plorations and, a new range of mofln- which will last until about November matters relating to national policies.
tains has been discovered. 17, the greatest difficulties forseen Representatives of the various inter-
The party, ender the direction of ara those relating to the method of national radio companies reach
George Palmer Putnam, publisher' ? approach of the various problems con- among themselves an understanding
ild from 'New York early, in June fronting delegates and to the organ- regarding the actual management of
aboard the Morrissey, captained by ization of the conference itself. , international radio communications.
Robert E. Bartlett of Arctic fame. Col- The United Sta; es is spokesman for Under such a system, the Americans
lections of the flora and fauna of Baf- a group of nations expected to be hold, it would be easier for the radio
fin island were gathered while in the greatly in the minority, which desires industry to keep abreast of improve-
north and a study a1 the life and col- to limit the scope of the convention ments without being hampered by an
ture of the inhabitants of the' region strictly to subjects "which concern international treaty. difficult to alter.
were made. Aucient houses of a hith- sovereign governments as govern- Reallocation of votes in the conven-
erto unknown people, called the Tun- ments, and not as communicating tion may also furnish lively debates.
nic, were excavated and many van- agencies, and which are therefore At London in 1912 the rule was estab-
able specimens were found. These suitl'able for inclusion in a formal lished th t countries would have, in
people lived in the Arctic before the covenant between sovereign states. addition to an initial vote, as many
Professor Gould is on his way to
Ann Arbor by way of New York, ac-
cording to the telegram received. Ie
hopes to arrive here by they end of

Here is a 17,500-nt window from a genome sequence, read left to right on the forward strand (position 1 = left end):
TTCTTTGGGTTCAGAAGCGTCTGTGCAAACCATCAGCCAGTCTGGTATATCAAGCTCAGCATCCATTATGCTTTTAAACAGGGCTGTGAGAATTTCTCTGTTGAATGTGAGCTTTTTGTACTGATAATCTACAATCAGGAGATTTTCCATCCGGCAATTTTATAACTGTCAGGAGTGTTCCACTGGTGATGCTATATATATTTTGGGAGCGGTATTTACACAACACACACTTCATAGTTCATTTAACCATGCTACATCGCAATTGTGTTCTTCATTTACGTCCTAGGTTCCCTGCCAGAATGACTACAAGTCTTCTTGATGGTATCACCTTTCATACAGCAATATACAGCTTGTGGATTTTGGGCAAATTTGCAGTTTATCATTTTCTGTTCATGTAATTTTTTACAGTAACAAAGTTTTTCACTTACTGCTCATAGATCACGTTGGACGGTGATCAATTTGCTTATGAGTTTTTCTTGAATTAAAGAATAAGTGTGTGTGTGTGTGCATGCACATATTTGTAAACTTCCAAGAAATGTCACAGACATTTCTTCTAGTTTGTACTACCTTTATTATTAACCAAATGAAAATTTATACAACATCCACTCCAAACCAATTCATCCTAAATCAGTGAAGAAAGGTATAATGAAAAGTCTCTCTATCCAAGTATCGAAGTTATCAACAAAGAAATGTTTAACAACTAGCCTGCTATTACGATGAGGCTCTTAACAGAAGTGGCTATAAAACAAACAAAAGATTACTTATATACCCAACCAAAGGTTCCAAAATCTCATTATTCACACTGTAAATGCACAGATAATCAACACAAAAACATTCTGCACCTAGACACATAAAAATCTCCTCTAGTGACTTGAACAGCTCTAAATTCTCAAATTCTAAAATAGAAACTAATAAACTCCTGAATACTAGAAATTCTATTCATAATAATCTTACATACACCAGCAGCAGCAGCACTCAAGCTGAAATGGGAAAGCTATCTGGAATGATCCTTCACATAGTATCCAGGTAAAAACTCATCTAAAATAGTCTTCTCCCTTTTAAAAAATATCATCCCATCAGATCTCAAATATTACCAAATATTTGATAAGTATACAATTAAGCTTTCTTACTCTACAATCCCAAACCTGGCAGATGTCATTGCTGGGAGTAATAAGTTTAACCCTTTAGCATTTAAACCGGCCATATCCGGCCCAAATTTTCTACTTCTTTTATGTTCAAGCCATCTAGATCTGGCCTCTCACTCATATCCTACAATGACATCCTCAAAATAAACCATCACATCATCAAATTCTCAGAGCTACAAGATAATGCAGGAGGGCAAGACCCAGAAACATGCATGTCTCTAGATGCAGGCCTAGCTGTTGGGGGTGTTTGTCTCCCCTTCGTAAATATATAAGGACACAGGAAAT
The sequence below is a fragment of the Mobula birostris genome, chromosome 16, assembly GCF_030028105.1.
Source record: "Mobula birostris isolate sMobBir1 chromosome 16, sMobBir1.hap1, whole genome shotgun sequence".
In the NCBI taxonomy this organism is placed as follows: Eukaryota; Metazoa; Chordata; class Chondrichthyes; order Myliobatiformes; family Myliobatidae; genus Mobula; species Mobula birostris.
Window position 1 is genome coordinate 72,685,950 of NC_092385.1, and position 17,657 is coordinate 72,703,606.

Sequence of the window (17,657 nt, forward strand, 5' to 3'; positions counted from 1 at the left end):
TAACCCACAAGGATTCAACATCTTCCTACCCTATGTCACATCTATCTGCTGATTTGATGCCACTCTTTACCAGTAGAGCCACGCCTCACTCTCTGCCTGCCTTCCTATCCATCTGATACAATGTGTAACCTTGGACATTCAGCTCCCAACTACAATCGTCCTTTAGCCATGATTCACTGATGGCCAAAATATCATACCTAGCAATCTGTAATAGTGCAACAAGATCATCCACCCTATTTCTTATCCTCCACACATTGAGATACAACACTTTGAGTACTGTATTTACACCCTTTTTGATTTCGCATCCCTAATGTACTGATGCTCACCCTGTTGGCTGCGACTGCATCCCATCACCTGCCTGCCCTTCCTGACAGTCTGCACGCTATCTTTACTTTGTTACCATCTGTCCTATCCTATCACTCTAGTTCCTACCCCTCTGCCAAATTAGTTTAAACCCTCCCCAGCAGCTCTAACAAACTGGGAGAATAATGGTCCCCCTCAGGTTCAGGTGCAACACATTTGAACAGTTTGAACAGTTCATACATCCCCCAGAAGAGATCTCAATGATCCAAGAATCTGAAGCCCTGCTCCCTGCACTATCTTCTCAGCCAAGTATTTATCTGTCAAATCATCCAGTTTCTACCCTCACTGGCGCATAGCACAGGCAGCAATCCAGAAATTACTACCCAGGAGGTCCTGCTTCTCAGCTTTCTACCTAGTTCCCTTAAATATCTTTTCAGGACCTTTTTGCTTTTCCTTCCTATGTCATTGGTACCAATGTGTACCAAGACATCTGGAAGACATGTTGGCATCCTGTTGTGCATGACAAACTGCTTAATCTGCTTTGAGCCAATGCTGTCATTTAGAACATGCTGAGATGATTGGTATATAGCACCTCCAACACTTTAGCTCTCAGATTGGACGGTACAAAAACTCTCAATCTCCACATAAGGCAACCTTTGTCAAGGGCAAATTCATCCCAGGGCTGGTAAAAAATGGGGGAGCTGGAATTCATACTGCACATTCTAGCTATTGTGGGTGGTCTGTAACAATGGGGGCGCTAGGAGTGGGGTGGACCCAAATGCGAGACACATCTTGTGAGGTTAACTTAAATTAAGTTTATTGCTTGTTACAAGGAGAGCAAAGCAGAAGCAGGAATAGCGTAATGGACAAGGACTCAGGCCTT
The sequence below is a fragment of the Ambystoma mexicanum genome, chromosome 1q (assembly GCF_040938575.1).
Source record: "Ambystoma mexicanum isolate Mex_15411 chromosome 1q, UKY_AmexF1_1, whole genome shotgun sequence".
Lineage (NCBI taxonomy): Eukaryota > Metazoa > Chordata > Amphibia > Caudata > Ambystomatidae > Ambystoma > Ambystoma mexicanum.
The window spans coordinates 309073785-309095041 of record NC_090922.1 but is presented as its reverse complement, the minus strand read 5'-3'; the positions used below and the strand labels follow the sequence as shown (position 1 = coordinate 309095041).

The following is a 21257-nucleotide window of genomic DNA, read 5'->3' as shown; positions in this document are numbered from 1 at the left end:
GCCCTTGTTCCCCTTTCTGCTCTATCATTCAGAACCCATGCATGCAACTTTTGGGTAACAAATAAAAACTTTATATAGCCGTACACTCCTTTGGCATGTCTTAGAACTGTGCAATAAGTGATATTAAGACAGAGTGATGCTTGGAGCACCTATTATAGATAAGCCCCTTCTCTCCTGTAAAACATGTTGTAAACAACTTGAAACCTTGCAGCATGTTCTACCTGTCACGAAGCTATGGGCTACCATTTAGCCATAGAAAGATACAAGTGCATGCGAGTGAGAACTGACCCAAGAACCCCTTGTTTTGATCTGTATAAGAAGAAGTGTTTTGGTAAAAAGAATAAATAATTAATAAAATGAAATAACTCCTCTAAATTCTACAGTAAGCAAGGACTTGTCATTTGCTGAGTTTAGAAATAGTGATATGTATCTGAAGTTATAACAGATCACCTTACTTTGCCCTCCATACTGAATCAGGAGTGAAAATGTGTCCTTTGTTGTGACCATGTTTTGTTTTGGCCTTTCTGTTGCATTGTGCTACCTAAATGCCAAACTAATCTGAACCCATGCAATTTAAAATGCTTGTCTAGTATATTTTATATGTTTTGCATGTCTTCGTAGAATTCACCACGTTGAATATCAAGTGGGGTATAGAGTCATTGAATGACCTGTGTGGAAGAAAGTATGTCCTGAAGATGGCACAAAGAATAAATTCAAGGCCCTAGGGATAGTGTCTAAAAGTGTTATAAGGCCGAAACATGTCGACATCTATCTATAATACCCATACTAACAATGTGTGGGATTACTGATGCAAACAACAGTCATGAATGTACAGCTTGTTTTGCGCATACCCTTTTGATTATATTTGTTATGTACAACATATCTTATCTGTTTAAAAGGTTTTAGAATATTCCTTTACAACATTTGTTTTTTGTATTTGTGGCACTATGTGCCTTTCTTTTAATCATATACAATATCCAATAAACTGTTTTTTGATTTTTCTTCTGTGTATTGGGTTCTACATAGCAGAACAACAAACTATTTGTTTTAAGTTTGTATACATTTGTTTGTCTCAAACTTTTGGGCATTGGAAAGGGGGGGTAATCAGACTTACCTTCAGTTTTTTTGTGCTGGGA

ELEGATES FRO FIFTY RADIO home delegation, is expected to be
!N WIRELESS AFFAIRS AT W ASHINGTON elected chairman of the conference.
Other American delegates are Stephen
others as were the colonies or plOSes- I ly hus pit i a claim for two more B. Davis of the National Utilities as-
sions they controlled, with a 'axi- vot('s for the colonies of Tripolitania;as-
mum of six votes for any one nat ion. and Cyrenaica which she acquired and Smith of South Carolina; Repre-
Accordingly the United Stat es, Great since 1912. sentative White of Maine; Rear Ad-
Britain, France and Germany were al- The Irish Free State has been in. miral W. H. G. Bullard, Chairman of
lowed six votes (':Oc. Jl51a)an obtained vited to the conference and is also the federal radio commission; and
two votes and Italy three. understood to demand a vote. The , William R. Castle, Jr., Assistant See-
The world war and subsfouent up- other British dominions have votes in- retary of State. Many experts from
heavals have re-arranged the world eluded in the British six and the ques- the army, navy and commerce depart-
in such a fashion that the London tion facing the conference is whethermrnts will be at hand to advise on
voting strengths will have to be at to allow the Irish application and
least partially rearranged. Germany thereby constitute a possible Biitish technical matters.
lost all her possessions, therefore aj- block of seven votes. It has been sug- The American indepenrtent radio